Possible Unsoundness in rear Pasterns? - The Horse Forum
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post #1 of 6 Old 06-27-2012, 12:31 AM Thread Starter
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Possible Unsoundness in rear Pasterns?

Confirmation looks good, but seems to have weak rear pasterns. Hes a 5 year old quarter horse about 14.3, He seems to stumble/ drag rear feet. In the second video watch his right rear leg very closely at 47 seconds in. Could it be corrected? Thank you for any info

5 Year Old 14.3 Gelding - YouTube

MVI 0189 - YouTube

MVI 0190 - YouTube
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post #2 of 6 Old 06-27-2012, 12:38 AM
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i see what you mean there on the 47sec thing.. im not sure.. sometimes my horse will do that if he isnt expecting me to kick him to get it in gear..

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post #3 of 6 Old 06-27-2012, 01:08 AM Thread Starter
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By any chance do your horses rear pasterns look like this guys, at a similar angle?
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post #4 of 6 Old 06-27-2012, 01:34 AM Thread Starter
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F.Y.I that is not me riding, that is the current owner, this is a horse I'm looking to buy, Could rider weight play a factor?
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post #5 of 6 Old 06-27-2012, 03:38 AM
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Seems like a risky purchase, but I do feel sorry for the horse.

What does the owner say is wrong with him?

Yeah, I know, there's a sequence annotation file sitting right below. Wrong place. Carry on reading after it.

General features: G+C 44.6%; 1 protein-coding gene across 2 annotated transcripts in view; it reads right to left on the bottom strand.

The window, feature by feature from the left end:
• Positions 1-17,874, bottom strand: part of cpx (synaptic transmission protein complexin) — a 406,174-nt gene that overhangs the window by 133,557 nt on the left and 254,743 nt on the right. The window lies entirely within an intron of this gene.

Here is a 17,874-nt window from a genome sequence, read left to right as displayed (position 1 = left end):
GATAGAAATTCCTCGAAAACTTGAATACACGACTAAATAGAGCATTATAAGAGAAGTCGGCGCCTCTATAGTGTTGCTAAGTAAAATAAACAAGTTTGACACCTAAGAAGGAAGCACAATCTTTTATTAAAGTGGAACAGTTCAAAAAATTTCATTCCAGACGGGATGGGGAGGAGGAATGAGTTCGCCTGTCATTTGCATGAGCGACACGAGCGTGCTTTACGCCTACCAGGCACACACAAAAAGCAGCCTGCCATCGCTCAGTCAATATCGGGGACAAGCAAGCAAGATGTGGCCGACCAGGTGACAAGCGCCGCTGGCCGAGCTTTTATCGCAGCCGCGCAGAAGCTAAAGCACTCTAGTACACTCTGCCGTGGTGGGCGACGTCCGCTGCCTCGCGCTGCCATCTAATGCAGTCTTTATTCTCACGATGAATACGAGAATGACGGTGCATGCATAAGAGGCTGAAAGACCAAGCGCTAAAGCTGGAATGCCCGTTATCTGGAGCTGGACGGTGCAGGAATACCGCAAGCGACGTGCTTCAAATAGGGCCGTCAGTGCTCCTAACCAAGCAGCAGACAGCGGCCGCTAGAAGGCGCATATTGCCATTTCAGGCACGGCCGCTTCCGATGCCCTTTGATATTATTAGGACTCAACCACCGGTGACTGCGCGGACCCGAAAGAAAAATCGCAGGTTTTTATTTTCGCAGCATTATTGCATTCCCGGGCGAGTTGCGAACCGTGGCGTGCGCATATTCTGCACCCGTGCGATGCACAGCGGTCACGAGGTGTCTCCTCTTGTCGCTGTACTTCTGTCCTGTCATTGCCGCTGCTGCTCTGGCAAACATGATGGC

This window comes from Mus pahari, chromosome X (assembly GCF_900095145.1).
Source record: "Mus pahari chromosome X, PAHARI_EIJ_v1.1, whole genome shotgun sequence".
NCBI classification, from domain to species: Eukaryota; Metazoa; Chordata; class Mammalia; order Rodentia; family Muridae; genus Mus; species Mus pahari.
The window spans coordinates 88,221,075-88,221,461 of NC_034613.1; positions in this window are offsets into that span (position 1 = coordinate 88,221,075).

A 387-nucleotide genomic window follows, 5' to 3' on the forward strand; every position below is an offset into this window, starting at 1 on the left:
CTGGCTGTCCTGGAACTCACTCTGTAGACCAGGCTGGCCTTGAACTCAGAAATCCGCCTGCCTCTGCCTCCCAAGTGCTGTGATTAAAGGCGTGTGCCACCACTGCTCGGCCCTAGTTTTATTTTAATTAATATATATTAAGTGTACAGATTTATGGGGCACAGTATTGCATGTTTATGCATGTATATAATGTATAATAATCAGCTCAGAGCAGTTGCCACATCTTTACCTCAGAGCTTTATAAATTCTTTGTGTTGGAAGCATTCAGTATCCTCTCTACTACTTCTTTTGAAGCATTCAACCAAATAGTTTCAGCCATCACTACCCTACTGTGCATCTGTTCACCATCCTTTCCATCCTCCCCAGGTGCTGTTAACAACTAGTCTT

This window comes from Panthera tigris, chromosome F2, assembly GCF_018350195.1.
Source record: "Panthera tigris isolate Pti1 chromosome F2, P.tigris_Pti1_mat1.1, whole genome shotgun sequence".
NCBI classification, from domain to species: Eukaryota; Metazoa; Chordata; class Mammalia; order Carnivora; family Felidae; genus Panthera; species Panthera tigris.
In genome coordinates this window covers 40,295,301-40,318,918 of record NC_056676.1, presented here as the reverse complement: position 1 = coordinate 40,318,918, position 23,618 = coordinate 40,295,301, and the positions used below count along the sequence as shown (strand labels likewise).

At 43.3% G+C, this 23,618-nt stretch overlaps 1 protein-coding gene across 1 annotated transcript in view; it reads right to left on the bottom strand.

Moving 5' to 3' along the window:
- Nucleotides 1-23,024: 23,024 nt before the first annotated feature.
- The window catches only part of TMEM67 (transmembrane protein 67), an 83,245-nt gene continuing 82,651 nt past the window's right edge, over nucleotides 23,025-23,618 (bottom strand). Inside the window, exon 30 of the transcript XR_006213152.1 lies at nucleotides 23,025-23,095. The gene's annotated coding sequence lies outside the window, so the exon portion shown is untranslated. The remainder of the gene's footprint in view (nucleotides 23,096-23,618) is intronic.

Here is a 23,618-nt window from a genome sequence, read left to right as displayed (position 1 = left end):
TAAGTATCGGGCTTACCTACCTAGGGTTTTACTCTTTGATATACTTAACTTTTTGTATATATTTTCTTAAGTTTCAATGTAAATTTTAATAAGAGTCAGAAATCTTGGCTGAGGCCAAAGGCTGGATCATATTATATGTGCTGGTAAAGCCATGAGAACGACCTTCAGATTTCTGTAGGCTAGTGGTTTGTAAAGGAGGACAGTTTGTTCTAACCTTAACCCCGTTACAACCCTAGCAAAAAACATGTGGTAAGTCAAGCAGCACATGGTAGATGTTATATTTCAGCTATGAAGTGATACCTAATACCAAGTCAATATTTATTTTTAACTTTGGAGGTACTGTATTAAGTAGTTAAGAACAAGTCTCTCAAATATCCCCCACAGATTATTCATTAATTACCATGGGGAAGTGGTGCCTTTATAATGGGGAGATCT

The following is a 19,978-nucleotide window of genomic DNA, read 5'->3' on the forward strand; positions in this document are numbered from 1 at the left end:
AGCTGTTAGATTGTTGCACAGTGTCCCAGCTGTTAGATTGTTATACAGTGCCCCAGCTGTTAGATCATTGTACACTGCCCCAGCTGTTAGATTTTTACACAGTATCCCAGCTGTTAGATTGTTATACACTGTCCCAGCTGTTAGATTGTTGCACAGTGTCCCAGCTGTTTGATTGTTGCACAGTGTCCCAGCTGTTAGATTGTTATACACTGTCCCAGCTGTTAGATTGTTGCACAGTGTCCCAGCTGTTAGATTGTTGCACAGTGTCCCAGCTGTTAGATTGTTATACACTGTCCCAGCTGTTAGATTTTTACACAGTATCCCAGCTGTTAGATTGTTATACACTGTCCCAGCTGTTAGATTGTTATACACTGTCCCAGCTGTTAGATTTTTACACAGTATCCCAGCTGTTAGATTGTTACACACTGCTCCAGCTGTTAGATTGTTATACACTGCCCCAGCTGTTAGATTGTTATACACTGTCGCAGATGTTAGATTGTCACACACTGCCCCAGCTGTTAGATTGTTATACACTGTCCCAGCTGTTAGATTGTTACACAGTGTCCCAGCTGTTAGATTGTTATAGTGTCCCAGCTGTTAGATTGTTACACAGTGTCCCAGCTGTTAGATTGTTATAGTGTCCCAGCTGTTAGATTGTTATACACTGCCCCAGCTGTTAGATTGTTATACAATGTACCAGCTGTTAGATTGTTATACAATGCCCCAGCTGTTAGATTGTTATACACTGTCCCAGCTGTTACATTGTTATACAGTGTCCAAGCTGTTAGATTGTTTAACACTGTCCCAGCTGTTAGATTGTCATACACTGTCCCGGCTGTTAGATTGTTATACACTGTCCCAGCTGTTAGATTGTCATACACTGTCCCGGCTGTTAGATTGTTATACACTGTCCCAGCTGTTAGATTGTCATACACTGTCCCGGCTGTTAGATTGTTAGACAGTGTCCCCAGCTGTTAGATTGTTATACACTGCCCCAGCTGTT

I definitely see what you are talking about. It is very evident in all the ridden videos. The free lunging video I'm not sure. But even when he is not knuckling over (or whatever you would call it) he looks stiff in his hind end. I don't know if that would be hocks, stifles, or what.

I also wonder about saddle fit with a heavier rider. I am a heavy rider myself and I consider saddle fit critical. If he has back pain that could cause him to have trouble with his hind end. I had an Arabian whose back end would dip out from under him occasionally while being ridden and I was a novice at the time and didn't know why. Looking back on it I'm sure it was a saddle fit issue.

Have you tried running your fingers along his spine to see if he shows back pain?

The best thing to do, if you were serious about the horse, is get a vet's opinion. As a purchase I think he would be risky. Because it could be something potentially serious like joint problems. But it could also be something curable like a poorly fitting saddle. A vet would be better able to make that call.

I really feel bad for the horse, that he was pushed to canter when he obviously has problems. And he's also wearing a tie-down. He might be carrying his head high because he's in pain not because he just wants to carry his head high, know what I mean?
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post #6 of 6 Old 06-27-2012, 03:41 AM
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Originally Posted by Barnbabe2013 View Post
By any chance do your horses rear pasterns look like this guys, at a similar angle?
For what it's worth, his rear pastern angles look normal to me.

His croup is steep, but I don't think that would cause the issue. I have a friend with a mare with a very steep croup and she never has any problems with her.

He's kind of a handsome chunk! And on the plus side he seems to have a good disposition. He is moving with an obvious problem and does little more than swish his tail. Poor guy!

Last edited by trailhorserider; 06-27-2012 at 03:47 AM.
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horse advice , injuries , pasterns , quarter horse

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